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5 Written questions

5 Matching questions

  1. Central City
  2. Sunbelt phenomenon
  3. Zoning laws
  4. informal economy
  5. world city
  1. a Legal restrictions on land use that determine what types of building and economic activities are allowed to take place in certain areas. In the United States, areas are most commonly divided into separate zones of residential, retail, or industrial use.
  2. b Economic activity that is neither taxed nor monitored by a government; and is not included in that government's Gross National Product; as opposed to a formal economy
  3. c The urban area that is not suburban; generally, the older or original city, having the clustering of the newer suburbs.
  4. d Dominant city in terms of its role in the global political economy. Not the world's biggest city in terms of population or industrial output, but rather centers of strategic control of the world economy.
  5. e The movement of millions of Americans from northern and northeastern States to the South and Southwest regions of the US

5 Multiple choice questions

  1. A country's largest city-ranking atop the urban hierarchy-most expressive of the national culture and usually (but not always) the capital as well.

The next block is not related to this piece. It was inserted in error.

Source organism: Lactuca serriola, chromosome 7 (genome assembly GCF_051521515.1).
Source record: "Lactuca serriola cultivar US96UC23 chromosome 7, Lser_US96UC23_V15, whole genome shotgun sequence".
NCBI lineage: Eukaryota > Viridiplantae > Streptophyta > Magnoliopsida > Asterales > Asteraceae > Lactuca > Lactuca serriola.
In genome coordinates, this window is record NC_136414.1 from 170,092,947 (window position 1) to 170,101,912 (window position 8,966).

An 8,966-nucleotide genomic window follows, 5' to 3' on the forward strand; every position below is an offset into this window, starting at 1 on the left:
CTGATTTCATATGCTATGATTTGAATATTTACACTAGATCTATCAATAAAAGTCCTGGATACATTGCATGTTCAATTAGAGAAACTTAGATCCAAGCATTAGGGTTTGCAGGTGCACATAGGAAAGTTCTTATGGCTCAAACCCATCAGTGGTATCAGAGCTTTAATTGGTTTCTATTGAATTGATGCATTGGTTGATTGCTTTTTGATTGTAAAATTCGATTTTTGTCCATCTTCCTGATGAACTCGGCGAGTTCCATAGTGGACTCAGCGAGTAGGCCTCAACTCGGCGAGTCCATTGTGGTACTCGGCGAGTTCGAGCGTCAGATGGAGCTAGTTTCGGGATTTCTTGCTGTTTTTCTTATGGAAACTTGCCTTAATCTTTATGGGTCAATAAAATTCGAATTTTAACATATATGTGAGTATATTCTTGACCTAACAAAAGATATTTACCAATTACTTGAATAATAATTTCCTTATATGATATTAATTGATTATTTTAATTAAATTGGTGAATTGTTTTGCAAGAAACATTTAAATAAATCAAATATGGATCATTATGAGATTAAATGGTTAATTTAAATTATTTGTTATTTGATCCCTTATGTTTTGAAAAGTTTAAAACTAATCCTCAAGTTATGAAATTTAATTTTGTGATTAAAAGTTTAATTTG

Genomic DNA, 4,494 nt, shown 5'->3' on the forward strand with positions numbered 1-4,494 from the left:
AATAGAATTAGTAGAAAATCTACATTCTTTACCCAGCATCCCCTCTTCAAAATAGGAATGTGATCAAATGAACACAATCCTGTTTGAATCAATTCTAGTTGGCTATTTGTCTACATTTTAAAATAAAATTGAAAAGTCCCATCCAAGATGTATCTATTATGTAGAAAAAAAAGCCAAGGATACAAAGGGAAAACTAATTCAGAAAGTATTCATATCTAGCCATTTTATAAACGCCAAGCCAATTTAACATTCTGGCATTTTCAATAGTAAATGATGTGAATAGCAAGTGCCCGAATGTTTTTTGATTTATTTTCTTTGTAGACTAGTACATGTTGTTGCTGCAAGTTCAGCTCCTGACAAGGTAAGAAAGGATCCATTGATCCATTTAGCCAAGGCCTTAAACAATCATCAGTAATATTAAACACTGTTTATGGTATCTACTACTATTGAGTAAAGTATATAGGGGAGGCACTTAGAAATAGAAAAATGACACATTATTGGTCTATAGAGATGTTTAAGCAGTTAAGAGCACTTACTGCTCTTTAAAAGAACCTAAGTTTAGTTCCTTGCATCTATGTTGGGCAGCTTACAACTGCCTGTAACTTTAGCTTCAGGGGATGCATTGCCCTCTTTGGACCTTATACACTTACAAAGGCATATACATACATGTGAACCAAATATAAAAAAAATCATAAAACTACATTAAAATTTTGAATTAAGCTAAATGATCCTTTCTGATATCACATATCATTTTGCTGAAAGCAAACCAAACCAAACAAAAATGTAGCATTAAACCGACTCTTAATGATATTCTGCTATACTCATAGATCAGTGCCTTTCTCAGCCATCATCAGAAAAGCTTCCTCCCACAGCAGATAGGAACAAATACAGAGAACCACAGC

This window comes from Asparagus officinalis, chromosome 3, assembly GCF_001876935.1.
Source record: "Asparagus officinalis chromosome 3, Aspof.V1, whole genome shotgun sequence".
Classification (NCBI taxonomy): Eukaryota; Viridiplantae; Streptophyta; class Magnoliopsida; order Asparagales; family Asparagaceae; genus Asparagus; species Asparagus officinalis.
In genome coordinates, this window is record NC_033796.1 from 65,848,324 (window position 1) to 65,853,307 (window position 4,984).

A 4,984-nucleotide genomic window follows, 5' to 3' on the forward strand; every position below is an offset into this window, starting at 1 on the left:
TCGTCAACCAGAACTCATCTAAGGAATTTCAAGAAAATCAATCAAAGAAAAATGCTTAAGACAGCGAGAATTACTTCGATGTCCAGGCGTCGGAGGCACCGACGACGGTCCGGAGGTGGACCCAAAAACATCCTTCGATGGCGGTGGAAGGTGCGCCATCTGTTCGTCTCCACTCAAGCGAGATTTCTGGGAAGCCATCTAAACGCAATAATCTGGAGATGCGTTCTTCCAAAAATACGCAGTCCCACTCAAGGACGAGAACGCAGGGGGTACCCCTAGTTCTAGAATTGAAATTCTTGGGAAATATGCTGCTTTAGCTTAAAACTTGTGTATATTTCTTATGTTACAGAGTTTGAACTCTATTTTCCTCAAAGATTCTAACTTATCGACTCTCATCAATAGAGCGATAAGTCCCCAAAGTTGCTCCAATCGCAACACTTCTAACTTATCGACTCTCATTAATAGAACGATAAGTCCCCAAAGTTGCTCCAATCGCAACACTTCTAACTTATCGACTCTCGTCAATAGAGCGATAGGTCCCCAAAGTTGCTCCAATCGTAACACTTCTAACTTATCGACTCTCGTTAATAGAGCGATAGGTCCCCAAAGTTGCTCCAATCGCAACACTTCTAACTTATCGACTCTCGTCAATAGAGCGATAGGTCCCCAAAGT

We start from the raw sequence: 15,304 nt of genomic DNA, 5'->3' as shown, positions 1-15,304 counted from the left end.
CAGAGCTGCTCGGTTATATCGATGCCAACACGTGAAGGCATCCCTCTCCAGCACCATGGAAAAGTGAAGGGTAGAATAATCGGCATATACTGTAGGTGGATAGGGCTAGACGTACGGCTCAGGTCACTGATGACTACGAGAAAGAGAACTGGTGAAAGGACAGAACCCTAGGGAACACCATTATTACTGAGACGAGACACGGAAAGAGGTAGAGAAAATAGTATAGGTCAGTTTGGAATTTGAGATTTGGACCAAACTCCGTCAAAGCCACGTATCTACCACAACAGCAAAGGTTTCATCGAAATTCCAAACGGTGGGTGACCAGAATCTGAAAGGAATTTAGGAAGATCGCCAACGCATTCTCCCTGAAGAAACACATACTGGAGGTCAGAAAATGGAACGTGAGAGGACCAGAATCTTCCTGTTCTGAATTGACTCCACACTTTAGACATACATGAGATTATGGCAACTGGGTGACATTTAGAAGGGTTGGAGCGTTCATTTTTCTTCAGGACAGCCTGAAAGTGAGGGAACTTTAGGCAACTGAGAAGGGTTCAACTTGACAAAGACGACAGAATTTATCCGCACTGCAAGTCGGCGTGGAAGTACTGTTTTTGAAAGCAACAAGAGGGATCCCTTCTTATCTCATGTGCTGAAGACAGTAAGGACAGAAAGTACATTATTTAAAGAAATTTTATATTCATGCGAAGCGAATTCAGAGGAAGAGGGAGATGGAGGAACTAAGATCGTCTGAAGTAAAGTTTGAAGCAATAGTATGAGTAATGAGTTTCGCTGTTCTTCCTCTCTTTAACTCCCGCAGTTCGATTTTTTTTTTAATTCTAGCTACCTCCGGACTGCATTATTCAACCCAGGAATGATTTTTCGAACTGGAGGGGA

2. Theory proposed by Walter Christaller that explains how and where central places in the urban hierarchy should be functionally and spatially distributed with respect to one another.
  3. Developed by geographers Ernst Griffin and Larry Ford, a model of the Latin American city showing a blend of traditional elements of Latin American culture with the forces of globalization that are reshaping the urban scene.
  4. A discriminatory real estate practice in North America in which members of minority groups are prevented from obtaining money to purchase homes or property in predominantly white neighborhoods. The practice derived its name from the red lines depicted on cadastral maps used by real estate agents and developers. Today, redlining is officially illegal.
  5. Areas of a city, the main purpose of which is to encourage people to consume goods and services' driven primarily by the global media industry.

5 True/False questions

  1. GentrificationThe rehabilitation of deteriorated, often abandoned, housing of low-income inner-city residents.


  2. Urban RealmA spatial generalization of the large, late-twentieth-century city in the United States. It is shown to be a widely dispersed, multicentered metropolis consisting of increasingly independent zones or realms, each focused on its own suburban downtown; the only exception is the shrunken central realm, which is focused on the Central Business District (CBD).


  3. CommercializationMovement of upper and middle-class people from urban core areas to the surrounding outskirts to escape pollution as well as deteriorating social conditions (perceived and actual). In North America, the process began in the early nineteenth century and became a mass phenomenon by the second half of the twentieth century.


  4. Functional ZonationThe division of a city into different regions or zones for certain purposes of functions


  5. McMansionsHomes referred to as such because of their "super size" and similarity in appearance to other such homes; homes often built in place of tear-downs in American suburbs.